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Regulatory network connecting two glucose signal transduction pathways in Saccharomyces cerevisiae.

Authors
Type
Published Article
Journal
Eukaryotic Cell
1535-9786
Publisher
American Society for Microbiology
Publication Date
Volume
3
Issue
1
Pages
221–231
Identifiers
PMID: 14871952
Source
Medline
License
Unknown

Abstract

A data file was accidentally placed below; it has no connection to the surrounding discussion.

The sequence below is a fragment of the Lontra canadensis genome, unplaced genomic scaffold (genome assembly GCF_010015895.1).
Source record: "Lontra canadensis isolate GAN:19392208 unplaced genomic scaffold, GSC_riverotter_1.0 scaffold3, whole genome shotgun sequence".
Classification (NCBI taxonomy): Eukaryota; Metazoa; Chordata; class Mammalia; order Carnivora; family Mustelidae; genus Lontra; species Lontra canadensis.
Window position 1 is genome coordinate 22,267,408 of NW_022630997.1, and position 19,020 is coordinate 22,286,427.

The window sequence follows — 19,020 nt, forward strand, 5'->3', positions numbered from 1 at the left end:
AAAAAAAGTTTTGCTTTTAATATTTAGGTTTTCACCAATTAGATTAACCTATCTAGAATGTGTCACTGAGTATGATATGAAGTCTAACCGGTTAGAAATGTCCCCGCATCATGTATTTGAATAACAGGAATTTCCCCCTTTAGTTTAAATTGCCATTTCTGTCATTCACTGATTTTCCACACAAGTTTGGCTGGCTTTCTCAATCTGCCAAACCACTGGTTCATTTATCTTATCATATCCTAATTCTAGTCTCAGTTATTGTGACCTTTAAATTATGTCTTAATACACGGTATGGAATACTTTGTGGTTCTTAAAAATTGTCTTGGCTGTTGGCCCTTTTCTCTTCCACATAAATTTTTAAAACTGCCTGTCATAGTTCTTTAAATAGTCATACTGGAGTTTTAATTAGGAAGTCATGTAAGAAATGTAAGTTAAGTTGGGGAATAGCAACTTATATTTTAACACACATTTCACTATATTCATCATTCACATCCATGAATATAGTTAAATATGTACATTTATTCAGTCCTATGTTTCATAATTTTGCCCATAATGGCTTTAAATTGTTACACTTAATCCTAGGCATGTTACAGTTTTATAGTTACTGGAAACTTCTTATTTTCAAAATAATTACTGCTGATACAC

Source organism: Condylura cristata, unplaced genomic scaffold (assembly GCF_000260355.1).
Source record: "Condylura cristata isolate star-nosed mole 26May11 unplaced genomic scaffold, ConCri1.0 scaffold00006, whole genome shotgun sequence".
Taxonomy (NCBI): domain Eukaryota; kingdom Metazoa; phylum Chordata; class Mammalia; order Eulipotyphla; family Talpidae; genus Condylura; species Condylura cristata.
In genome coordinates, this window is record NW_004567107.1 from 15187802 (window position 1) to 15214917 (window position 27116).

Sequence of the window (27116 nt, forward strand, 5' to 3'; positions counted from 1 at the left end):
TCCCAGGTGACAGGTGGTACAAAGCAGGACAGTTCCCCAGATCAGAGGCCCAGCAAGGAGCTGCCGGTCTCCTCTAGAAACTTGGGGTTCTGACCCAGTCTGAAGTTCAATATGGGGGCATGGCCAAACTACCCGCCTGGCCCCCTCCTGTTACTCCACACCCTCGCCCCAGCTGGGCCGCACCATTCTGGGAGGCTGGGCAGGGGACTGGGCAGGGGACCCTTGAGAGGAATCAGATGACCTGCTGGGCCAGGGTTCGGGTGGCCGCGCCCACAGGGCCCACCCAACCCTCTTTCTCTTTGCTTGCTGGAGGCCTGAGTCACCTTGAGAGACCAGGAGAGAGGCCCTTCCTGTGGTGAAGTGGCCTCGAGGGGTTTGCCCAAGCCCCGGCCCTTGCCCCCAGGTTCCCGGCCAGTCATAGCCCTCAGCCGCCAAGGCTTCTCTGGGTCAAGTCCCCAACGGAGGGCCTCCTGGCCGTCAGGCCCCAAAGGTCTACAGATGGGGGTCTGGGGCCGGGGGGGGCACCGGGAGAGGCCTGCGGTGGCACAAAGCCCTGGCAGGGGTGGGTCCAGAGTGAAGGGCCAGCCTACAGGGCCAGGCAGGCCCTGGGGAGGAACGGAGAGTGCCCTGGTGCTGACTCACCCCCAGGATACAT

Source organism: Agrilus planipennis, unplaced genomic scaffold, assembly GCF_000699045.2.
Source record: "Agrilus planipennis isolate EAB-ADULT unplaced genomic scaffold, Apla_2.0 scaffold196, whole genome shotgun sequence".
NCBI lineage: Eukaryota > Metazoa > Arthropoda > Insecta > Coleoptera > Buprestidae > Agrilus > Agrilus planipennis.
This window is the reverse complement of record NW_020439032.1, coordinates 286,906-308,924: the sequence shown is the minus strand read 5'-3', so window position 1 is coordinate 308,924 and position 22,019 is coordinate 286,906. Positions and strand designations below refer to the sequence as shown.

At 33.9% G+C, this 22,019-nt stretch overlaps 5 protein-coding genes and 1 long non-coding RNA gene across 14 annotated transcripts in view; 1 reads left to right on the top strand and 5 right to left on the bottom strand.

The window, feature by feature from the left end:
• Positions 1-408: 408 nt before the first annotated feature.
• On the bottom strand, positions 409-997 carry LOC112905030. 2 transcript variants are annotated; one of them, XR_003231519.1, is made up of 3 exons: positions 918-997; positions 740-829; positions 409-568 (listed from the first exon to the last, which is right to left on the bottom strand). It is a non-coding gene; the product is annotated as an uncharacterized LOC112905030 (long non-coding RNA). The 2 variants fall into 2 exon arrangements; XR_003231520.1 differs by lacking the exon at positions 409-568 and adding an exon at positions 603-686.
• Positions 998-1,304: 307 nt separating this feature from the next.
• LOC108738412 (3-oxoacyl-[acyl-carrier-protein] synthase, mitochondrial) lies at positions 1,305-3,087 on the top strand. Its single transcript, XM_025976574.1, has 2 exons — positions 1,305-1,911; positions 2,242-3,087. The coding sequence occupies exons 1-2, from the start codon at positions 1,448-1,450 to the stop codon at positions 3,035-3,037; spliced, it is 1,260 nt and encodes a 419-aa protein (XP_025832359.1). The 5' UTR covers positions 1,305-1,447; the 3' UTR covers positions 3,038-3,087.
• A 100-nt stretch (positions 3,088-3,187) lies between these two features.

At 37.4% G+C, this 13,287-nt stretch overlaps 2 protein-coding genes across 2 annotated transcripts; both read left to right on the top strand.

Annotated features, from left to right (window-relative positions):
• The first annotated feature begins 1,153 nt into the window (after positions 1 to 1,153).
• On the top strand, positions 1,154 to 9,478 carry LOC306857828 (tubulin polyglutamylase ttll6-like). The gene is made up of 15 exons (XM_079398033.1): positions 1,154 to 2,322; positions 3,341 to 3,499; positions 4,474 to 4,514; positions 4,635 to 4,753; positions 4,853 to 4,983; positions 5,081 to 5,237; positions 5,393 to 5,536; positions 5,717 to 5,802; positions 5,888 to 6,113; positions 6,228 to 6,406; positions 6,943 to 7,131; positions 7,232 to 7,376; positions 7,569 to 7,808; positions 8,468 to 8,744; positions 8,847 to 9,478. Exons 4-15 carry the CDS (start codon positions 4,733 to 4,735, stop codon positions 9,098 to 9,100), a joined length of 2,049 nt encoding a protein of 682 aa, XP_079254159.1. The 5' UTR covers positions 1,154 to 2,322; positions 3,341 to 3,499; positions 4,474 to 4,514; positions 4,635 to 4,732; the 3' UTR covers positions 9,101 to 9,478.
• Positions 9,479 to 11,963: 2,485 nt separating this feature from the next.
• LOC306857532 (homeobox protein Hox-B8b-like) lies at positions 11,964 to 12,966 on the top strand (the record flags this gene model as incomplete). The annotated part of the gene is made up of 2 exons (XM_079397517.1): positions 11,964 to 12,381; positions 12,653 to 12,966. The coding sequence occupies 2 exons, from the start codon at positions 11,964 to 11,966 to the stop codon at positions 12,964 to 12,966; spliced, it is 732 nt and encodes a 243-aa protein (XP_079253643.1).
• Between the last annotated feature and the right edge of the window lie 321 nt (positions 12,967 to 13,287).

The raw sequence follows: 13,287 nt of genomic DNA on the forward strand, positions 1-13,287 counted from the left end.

The yeast Saccharomyces cerevisiae senses glucose, its preferred carbon source, through multiple signal transduction pathways. In one pathway, glucose represses the expression of many genes through the Mig1 transcriptional repressor, which is regulated by the Snf1 protein kinase. In another pathway, glucose induces the expression of HXT genes encoding glucose transporters through two glucose sensors on the cell surface that generate an intracellular signal that affects function of the Rgt1 transcription factor. We profiled the yeast transcriptome to determine the range of genes targeted by this second pathway. Candidate target genes were verified by testing for Rgt1 binding to their promoters by chromatin immunoprecipitation and by measuring the regulation of the expression of promoter lacZ fusions. Relatively few genes could be validated as targets of this pathway, suggesting that this pathway is primarily dedicated to regulating the expression of HXT genes. Among the genes regulated by this glucose signaling pathway are several genes involved in the glucose induction and glucose repression pathways. The Snf3/Rgt2-Rgt1 glucose induction pathway contributes to glucose repression by inducing the transcription of MIG2, which encodes a repressor of glucose-repressed genes, and regulates itself by inducing the expression of STD1, which encodes a regulator of the Rgt1 transcription factor. The Snf1-Mig1 glucose repression pathway contributes to glucose induction by repressing the expression of SNF3 and MTH1, which encodes another regulator of Rgt1, and also regulates itself by repressing the transcription of MIG1. Thus, these two glucose signaling pathways are intertwined in a regulatory network that serves to integrate the different glucose signals operating in these two pathways.

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